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Elections and Voters

First edition

by Cees van der Eijk and Mark Franklin

Review questions for Chapter 4

  • Habitual behavior can help voters to make choices at election time. Apart from habitual support for a political party, what other habitual objects of identification sometimes perform the same function? (p. 89)
  • What two meanings of the word "conservative" are easily confused? (p. 89-90)
  • Why did early political researchers falsely believe that people become more likely to embrace conservative ideas as they age? (p. 89-90)
  • What are the three processes that lead people to ignore information that contradicts cherished beliefs? (p. 90)
  • How does habitual support for a political party color the way in which people receive new information? (p. 90)
  • Why are the best educated, most informed, and most politically interested individuals also those who are least likely to respond to new information by changing their partisanship? (p. 90-91)
  • What groups of voters are most responsive to the arguments made by parties and candidates at election time? Why do politicians not make greater efforts to persuade these more responsive potential voters? (p. 90)
  • Under what circumstances might voters develop an identification with more than just one political party? (p. 94)
  • How is the term "social cleavage" used to describe the links between political parties and social groups? (p. 92-94)
  • What is meant by "cleavage politics" and how does this differ from political differences based on party identification? (p. 92-94)
  • Does cleavage politics still characterize elections in contemporary established democracies? If not, when did it decline? What does the decline mean in terms of understanding election choices? (p. 95-98)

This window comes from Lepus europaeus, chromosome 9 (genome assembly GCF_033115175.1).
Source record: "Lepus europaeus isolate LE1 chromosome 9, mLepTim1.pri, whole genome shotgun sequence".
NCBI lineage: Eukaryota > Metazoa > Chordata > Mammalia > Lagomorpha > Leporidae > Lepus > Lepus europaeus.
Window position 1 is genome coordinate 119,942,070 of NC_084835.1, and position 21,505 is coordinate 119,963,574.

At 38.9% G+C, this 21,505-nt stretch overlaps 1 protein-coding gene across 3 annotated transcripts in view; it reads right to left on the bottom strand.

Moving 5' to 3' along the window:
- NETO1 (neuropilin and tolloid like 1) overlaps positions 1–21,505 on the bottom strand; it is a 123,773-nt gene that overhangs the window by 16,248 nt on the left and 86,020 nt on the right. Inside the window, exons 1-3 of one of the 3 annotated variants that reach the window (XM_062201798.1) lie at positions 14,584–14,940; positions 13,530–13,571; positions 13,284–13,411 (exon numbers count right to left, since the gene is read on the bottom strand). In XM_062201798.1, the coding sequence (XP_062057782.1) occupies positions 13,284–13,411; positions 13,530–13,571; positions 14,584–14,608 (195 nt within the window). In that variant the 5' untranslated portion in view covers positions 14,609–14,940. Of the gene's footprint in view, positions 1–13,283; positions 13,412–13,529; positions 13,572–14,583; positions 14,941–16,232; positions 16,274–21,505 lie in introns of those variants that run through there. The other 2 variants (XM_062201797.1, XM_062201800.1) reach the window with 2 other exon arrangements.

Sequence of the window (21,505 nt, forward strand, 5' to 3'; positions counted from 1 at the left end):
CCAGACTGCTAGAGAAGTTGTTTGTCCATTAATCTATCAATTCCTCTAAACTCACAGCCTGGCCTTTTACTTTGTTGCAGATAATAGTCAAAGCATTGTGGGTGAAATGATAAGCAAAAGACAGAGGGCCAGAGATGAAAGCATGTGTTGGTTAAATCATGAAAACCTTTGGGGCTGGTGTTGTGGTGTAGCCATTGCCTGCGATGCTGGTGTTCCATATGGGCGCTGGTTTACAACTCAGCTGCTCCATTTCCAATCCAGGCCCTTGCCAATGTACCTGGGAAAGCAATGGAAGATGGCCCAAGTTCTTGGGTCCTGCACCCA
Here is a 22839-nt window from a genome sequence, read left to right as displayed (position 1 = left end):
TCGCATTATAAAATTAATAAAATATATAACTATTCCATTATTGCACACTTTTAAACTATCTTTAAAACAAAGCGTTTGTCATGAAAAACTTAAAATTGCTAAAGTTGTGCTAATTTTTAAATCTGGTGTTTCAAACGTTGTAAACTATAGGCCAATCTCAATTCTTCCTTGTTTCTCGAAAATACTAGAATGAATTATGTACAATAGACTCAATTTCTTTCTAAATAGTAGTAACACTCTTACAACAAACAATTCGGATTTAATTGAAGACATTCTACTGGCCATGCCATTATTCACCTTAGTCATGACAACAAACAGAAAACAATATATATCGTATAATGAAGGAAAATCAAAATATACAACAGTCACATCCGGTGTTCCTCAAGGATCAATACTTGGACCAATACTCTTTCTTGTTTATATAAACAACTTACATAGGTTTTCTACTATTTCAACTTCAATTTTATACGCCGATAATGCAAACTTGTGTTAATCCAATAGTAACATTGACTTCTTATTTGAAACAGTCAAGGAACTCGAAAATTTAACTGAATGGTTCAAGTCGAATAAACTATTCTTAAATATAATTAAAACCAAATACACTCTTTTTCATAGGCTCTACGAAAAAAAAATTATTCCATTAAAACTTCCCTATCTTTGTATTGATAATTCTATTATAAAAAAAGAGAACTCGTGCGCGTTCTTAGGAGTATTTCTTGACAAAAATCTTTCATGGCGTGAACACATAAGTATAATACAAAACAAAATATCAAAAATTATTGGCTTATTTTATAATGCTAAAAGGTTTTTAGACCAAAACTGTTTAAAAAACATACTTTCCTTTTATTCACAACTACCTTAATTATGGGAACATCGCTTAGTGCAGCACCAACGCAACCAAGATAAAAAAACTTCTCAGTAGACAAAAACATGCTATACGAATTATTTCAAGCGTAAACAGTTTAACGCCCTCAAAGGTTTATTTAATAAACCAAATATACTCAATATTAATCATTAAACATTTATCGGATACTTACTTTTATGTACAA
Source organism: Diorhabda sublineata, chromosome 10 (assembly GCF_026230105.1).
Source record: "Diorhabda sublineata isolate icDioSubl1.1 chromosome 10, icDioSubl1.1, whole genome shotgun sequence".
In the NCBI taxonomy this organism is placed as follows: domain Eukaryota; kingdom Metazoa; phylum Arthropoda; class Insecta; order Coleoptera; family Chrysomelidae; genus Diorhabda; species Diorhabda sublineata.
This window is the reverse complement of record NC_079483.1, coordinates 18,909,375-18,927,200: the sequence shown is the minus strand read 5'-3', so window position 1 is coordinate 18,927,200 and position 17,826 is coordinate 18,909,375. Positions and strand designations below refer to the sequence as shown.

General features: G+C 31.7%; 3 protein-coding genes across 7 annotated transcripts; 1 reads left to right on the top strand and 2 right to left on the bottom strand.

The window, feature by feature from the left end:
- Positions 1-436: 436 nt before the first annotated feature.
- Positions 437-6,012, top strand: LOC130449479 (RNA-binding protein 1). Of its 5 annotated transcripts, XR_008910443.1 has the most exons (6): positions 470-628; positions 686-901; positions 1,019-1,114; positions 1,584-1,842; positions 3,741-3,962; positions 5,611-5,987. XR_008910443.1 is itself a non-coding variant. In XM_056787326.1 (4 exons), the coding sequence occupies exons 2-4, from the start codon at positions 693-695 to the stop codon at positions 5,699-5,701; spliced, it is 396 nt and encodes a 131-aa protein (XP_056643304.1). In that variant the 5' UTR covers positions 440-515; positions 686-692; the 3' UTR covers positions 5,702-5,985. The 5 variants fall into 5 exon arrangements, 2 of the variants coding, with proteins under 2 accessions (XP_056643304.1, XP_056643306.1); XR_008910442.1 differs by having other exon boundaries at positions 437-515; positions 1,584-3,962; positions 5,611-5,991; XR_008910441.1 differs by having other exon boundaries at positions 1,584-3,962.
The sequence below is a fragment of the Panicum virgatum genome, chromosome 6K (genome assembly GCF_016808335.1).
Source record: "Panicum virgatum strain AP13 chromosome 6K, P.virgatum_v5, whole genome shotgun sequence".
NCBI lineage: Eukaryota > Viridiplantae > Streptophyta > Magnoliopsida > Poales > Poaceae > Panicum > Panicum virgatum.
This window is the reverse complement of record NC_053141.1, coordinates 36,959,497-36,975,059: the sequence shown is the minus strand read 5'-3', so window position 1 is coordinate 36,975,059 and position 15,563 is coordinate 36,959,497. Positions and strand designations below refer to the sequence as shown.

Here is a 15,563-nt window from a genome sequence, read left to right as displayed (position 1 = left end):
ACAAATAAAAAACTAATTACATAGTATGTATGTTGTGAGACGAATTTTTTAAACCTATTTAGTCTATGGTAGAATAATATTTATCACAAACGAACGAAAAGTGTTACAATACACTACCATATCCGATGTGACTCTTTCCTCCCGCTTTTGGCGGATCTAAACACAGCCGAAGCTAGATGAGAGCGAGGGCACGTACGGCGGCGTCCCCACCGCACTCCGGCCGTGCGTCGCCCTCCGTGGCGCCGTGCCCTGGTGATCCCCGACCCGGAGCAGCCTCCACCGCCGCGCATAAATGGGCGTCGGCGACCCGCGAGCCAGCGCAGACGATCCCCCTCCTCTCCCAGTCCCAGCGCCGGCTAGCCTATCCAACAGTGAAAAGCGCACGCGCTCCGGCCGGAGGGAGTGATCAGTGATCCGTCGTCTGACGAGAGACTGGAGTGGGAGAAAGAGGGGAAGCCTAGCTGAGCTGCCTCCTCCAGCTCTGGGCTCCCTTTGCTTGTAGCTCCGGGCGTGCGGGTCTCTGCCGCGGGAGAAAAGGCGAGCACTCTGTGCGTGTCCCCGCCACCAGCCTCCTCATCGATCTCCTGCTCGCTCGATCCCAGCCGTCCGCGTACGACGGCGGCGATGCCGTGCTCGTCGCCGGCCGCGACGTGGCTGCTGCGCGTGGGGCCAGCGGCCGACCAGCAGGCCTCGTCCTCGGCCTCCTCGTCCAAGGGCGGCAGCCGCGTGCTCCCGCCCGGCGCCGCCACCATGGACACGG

• What explanation is proposed in this book for the decline in cleavage politics? (p. 97-98)
  • How does the decline of cleavage politics help to explain the "new politics of issue voting" described in this chapter? (p. 98-100)
  • Why do we consider it natural that, following the decline of cleavage politics, new issues would be taken up most strongly by new generations of voters? (p. 99-100)
  • What is the mechanism that allows parties to change their policy positions on some issues while carrying the bulk of their supporters with them? What is the term we use to describe this sort of elite-led behavior? (p. 101-103)
  • What is a 'strategic consideration' in voting behavior? Give three examples. (p. 103-107)
  • In what ways do parties use strategic arguments when campaigning for votes? (p. 106-107)
  • What is liable to happen when strategic voters are freed from the need to take strategic considerations into account? How did Israel's experiment with a directly-elected prime minister illustrate the role of strategic considerations in parliamentary elections? (p. 108-109)
  • What is argued in this book to be the difference between strategic voting and tactical voting? About what proportion of voters for whom tactical considerations are relevant are actually found to vote tactically in practice? (p. 110)
  • In what way do voters take account of candidate characteristics, or 'traits' when choosing how to vote? (p. 113-114)
  • Why are potential prime ministers in parliamentary democracies often better known to voters than potential presidents in the US? (p. 113-114)
  • Why do competitive elections require some voters to be unsure about which party they will support? What will elections look like if all voters are absolutely wedded to supporting just one party? (p. 116-117)